Partisan scuffle over privatization and tax breaks yields hot air and jerked kneesby Dara Kam | February 1st, 2012
Senate Democratic Leader Nan Rich got the last word in a partisan flame war with Senate Majority Leader Andy Gardiner over firing prison workers vs. closing a corporate tax loophole.
Rich launched the skirmish when she fired off a statement accusing Senate President Mike Haridopolos of ignoring her proposal that would net $500 million a year by putting an end to the “water’s edge” tax break multi-state corporations receive but companies based only in Florida do not.
“If the Senate President is serious about reportedly fighting ‘like hell to try to find some savings,’ he needs to redirect the Senate’s aim to where the confirmed savings can be found,” Rich, D-Weston, said.
Senate budget chief JD Alexander, R-Lake Wales, estimates the state could save at least $16.5 million a year with a prison privatization measure that would outsource Department of Corrections operations in an 18-county region in southern Florida. The embattled proposal is now on hold in the Senate and prompted Haridopolos to eject Sen. Mike Fasano, R-New Port Richey, as chairman of the Senate Criminal and Civil Justice Appropriations Committee for his public vilification of the plan.
Gardiner accused Rich of employing a “knee-jerk, Democratic reaction” of raising taxes on already struggling Florida families and businesses. The Orlando Republican said the savings from the outsourcing would be better spent on education or health care in a time when lawmakers are fighting to close a $1.4 billion budget hole.
“It is irresponsible to trivialize a significant, multimillion-dollar savings,” Gardiner shot back in a statement. “It is my hope that we will soon see more solution-oriented language from the senator and less hot air.”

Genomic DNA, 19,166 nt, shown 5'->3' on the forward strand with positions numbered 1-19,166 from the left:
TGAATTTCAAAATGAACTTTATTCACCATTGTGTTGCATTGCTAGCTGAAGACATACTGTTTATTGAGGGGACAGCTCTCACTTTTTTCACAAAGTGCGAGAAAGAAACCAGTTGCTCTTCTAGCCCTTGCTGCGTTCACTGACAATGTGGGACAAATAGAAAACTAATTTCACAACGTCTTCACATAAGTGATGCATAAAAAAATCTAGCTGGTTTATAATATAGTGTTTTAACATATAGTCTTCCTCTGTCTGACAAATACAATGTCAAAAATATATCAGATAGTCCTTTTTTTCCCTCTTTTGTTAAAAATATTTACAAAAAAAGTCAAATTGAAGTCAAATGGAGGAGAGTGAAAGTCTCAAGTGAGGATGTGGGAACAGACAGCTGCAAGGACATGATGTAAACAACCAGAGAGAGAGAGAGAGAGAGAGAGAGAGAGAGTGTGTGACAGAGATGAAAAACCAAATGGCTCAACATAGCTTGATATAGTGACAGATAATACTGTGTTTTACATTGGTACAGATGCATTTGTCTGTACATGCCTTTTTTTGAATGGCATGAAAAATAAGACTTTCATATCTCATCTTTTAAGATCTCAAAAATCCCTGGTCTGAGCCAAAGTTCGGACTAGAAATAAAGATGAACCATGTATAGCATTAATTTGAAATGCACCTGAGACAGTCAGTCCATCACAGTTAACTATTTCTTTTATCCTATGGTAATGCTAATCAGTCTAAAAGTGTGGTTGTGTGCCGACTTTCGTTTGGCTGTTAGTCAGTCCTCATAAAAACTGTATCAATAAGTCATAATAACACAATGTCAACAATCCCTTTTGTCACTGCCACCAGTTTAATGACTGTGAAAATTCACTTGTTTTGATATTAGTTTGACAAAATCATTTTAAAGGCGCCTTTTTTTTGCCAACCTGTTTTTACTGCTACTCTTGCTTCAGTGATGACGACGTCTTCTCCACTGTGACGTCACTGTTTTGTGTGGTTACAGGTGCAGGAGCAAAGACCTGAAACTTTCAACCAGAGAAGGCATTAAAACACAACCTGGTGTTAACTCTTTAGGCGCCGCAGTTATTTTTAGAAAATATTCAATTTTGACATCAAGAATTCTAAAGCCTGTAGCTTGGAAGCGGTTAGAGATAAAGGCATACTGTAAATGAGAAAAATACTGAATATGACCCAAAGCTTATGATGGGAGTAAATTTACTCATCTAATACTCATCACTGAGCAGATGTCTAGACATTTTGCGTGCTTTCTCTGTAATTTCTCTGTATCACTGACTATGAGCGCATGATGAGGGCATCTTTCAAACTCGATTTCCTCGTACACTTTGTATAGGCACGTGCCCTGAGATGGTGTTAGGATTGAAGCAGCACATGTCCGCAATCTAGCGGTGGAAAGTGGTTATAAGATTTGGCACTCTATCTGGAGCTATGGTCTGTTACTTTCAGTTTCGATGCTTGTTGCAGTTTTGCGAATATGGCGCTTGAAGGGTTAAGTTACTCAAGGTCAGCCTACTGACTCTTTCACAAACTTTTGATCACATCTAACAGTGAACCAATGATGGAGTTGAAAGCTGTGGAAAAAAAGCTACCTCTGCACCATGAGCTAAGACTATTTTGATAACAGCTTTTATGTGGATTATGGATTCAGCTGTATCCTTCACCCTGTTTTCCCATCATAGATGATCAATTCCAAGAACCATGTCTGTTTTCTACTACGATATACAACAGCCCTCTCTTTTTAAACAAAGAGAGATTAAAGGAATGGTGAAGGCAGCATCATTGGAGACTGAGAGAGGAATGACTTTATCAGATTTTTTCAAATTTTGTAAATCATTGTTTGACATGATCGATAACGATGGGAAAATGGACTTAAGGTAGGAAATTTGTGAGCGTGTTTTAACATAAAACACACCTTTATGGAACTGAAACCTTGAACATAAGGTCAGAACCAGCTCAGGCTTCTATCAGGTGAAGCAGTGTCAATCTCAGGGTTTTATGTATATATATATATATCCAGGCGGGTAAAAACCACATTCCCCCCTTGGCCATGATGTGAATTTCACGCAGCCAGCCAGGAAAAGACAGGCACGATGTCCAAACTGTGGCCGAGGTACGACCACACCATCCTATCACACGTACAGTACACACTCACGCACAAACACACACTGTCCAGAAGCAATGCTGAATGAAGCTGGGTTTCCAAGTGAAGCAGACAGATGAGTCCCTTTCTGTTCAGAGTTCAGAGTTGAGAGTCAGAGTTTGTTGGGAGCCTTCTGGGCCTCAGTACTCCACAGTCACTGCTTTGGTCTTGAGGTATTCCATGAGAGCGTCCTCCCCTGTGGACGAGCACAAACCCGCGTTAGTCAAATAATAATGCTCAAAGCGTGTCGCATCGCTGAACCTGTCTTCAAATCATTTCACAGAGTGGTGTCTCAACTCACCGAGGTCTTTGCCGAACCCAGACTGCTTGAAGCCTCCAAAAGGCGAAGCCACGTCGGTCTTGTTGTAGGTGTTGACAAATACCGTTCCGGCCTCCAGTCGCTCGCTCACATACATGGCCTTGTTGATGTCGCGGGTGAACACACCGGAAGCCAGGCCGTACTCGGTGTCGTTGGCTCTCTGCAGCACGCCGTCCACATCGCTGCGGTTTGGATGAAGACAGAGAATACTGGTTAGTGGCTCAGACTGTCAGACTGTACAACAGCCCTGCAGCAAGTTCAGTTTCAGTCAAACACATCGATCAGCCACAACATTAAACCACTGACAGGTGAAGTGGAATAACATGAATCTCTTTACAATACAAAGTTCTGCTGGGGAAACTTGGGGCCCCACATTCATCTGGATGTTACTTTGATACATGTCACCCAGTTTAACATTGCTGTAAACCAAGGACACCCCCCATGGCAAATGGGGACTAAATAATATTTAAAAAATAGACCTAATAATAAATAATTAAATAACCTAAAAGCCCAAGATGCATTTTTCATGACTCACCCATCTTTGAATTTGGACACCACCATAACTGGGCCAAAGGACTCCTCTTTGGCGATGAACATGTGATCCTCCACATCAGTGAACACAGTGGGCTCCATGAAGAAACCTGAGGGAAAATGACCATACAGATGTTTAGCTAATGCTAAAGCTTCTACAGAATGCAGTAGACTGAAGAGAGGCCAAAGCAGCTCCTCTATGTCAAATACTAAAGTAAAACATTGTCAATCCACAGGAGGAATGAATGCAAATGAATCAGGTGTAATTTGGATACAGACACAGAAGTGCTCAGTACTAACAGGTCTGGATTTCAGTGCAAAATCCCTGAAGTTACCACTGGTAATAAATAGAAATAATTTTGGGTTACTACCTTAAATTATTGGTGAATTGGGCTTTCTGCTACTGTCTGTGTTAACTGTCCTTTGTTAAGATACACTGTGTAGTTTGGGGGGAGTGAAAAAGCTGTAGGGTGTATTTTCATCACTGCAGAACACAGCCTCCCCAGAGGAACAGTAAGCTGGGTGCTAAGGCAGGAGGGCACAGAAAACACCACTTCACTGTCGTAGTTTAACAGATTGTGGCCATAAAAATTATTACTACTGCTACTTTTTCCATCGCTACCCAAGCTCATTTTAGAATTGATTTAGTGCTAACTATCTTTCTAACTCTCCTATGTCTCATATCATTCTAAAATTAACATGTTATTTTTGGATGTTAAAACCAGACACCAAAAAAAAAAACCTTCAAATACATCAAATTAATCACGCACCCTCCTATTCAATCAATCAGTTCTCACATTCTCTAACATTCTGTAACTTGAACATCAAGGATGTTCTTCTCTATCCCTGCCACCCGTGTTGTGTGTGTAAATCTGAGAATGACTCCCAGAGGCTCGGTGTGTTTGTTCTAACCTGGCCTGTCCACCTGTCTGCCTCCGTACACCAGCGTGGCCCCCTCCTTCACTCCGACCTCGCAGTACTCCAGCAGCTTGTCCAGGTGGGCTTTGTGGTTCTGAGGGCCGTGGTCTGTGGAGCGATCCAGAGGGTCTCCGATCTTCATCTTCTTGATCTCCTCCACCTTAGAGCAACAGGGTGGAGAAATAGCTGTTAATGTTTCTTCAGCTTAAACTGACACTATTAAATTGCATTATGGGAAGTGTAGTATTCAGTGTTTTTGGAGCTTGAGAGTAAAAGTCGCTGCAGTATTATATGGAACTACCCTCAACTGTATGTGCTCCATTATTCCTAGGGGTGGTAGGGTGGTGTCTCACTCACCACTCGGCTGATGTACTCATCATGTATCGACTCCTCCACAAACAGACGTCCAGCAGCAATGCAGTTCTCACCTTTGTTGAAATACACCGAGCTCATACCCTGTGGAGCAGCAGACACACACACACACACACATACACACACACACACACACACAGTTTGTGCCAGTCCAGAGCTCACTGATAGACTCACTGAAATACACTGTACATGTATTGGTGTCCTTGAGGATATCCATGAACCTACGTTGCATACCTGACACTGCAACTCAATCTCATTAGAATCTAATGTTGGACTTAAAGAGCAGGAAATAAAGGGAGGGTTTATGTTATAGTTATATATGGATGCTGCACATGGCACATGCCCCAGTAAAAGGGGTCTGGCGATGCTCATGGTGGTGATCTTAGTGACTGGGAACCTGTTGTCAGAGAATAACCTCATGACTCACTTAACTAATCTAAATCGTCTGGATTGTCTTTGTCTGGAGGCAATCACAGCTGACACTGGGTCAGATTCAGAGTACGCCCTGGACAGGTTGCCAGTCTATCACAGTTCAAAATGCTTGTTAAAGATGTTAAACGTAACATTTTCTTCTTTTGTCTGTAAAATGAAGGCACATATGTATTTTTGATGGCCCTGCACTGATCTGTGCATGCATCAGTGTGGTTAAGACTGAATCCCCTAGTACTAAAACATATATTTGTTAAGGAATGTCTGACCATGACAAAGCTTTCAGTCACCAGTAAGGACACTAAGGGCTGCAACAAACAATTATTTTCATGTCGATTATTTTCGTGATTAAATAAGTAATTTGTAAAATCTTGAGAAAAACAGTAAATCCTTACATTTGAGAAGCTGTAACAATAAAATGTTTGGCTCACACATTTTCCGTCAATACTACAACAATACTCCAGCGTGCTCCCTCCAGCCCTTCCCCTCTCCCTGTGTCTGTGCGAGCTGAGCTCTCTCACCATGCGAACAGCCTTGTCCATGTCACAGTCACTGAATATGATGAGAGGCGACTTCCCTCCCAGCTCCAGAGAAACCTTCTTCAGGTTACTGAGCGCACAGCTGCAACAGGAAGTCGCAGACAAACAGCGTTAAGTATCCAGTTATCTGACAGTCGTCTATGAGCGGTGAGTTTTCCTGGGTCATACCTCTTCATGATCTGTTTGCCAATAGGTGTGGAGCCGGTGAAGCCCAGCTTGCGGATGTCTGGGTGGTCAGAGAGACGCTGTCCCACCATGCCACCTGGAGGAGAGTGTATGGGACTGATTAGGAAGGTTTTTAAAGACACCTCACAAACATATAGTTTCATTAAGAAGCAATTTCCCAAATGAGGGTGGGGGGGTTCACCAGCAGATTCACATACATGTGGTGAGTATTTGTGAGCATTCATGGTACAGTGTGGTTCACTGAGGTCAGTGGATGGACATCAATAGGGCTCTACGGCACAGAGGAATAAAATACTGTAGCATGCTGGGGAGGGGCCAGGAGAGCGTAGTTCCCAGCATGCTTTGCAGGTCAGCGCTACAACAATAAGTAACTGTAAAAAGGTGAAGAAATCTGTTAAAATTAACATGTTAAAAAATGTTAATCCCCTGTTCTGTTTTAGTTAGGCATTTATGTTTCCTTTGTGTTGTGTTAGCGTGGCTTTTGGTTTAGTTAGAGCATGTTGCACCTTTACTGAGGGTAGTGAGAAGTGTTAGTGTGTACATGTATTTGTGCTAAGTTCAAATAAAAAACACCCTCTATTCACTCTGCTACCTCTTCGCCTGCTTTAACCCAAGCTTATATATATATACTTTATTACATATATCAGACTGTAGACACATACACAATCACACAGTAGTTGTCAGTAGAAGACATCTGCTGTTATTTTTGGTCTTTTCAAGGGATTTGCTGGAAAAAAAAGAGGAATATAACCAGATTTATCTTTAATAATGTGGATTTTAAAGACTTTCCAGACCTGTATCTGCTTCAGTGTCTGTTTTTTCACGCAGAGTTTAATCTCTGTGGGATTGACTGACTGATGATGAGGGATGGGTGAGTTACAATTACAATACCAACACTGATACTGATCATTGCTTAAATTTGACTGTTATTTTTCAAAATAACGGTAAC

Rich didn’t leave it at that. She blamed her GOP counterpart of more “of the strong-armed tactics the Republican leadership is currently deploying to ram through” the privatization proposal.
“When a member of the Republican leadership deliberately distorts my words advocating for corporations to finally pull their own weight as a “knee jerk reaction” of “raising taxes” on Floridians, his so-called ‘response’ is not only wrong, but patently false. He’s correct, we ‘don’t need bills that raise taxes,’” Rich responded.
Rich’s proposal (SB 1590), which has not yet been heard in committee, levels the playing field for in and out-of-state businesses, she argued.
“Given the events Floridians have watched unfold this week – the inability to muster the votes to layoff thousands of corrections officers from their jobs, the punishment of a Republican Senator rightly critical of the prison privatization scheme, and now the accusation that Democrats want to raise taxes because the GOP so fears my legislation that could spare Floridians from the additional loss of critical services already cut to the bone – Senator Gardiner would do well to admit the real agenda behind their ‘teachers versus corrections officers’ privatization drive,” Rich said.